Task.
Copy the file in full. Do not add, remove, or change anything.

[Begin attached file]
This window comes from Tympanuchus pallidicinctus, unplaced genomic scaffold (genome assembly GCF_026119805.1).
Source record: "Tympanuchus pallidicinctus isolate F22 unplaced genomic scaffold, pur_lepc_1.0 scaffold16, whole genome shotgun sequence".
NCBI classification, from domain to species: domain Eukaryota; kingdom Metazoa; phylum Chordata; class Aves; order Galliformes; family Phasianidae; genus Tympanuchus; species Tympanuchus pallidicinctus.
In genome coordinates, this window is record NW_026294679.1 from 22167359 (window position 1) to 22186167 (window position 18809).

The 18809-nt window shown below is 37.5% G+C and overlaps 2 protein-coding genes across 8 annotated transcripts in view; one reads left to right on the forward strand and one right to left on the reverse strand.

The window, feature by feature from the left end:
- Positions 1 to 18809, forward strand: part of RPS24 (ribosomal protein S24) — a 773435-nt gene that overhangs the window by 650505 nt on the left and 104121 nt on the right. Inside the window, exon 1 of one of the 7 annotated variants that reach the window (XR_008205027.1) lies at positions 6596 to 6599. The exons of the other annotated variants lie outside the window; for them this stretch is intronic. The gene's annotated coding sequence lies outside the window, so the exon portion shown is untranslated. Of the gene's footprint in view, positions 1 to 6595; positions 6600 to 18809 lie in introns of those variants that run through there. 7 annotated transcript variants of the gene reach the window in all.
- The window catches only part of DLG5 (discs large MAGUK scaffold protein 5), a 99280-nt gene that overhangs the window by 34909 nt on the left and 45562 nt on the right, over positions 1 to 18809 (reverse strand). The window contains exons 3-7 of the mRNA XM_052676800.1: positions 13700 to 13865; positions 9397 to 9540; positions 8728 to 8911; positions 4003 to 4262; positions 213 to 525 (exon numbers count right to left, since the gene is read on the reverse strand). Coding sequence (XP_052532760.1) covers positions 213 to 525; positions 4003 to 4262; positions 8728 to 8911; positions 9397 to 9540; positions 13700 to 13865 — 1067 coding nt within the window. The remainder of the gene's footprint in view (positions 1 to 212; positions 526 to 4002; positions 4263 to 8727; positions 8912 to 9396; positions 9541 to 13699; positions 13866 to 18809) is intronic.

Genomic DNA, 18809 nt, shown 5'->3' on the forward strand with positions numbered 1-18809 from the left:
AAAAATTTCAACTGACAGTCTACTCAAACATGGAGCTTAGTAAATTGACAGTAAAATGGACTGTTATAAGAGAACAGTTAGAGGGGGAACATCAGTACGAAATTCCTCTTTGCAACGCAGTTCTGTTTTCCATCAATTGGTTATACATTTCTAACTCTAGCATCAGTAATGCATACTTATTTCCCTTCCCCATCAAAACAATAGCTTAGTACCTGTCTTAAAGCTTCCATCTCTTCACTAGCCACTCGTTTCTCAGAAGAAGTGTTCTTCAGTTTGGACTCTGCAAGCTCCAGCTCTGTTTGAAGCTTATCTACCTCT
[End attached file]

This window comes from Tympanuchus pallidicinctus, unplaced genomic scaffold (genome assembly GCF_026119805.1).
Source record: "Tympanuchus pallidicinctus isolate F22 unplaced genomic scaffold, pur_lepc_1.0 scaffold16, whole genome shotgun sequence".
NCBI classification, from domain to species: domain Eukaryota; kingdom Metazoa; phylum Chordata; class Aves; order Galliformes; family Phasianidae; genus Tympanuchus; species Tympanuchus pallidicinctus.
In genome coordinates, this window is record NW_026294679.1 from 22167359 (window position 1) to 22186167 (window position 18809).

The 18809-nt window shown below is 37.5% G+C and overlaps 2 protein-coding genes across 8 annotated transcripts in view; one reads left to right on the forward strand and one right to left on the reverse strand.

The window, feature by feature from the left end:
- Positions 1 to 18809, forward strand: part of RPS24 (ribosomal protein S24) — a 773435-nt gene that overhangs the window by 650505 nt on the left and 104121 nt on the right. Inside the window, exon 1 of one of the 7 annotated variants that reach the window (XR_008205027.1) lies at positions 6596 to 6599. The exons of the other annotated variants lie outside the window; for them this stretch is intronic. The gene's annotated coding sequence lies outside the window, so the exon portion shown is untranslated. Of the gene's footprint in view, positions 1 to 6595; positions 6600 to 18809 lie in introns of those variants that run through there. 7 annotated transcript variants of the gene reach the window in all.
- The window catches only part of DLG5 (discs large MAGUK scaffold protein 5), a 99280-nt gene that overhangs the window by 34909 nt on the left and 45562 nt on the right, over positions 1 to 18809 (reverse strand). The window contains exons 3-7 of the mRNA XM_052676800.1: positions 13700 to 13865; positions 9397 to 9540; positions 8728 to 8911; positions 4003 to 4262; positions 213 to 525 (exon numbers count right to left, since the gene is read on the reverse strand). Coding sequence (XP_052532760.1) covers positions 213 to 525; positions 4003 to 4262; positions 8728 to 8911; positions 9397 to 9540; positions 13700 to 13865 — 1067 coding nt within the window. The remainder of the gene's footprint in view (positions 1 to 212; positions 526 to 4002; positions 4263 to 8727; positions 8912 to 9396; positions 9541 to 13699; positions 13866 to 18809) is intronic.

Genomic DNA, 18809 nt, shown 5'->3' on the forward strand with positions numbered 1-18809 from the left:
AAAAATTTCAACTGACAGTCTACTCAAACATGGAGCTTAGTAAATTGACAGTAAAATGGACTGTTATAAGAGAACAGTTAGAGGGGGAACATCAGTACGAAATTCCTCTTTGCAACGCAGTTCTGTTTTCCATCAATTGGTTATACATTTCTAACTCTAGCATCAGTAATGCATACTTATTTCCCTTCCCCATCAAAACAATAGCTTAGTACCTGTCTTAAAGCTTCCATCTCTTCACTAGCCACTCGTTTCTCAGAAGAAGTGTTCTTCAGTTTGGACTCTGCAAGCTCCAGCTCTGTTTGAAGCTTATCTACCTCT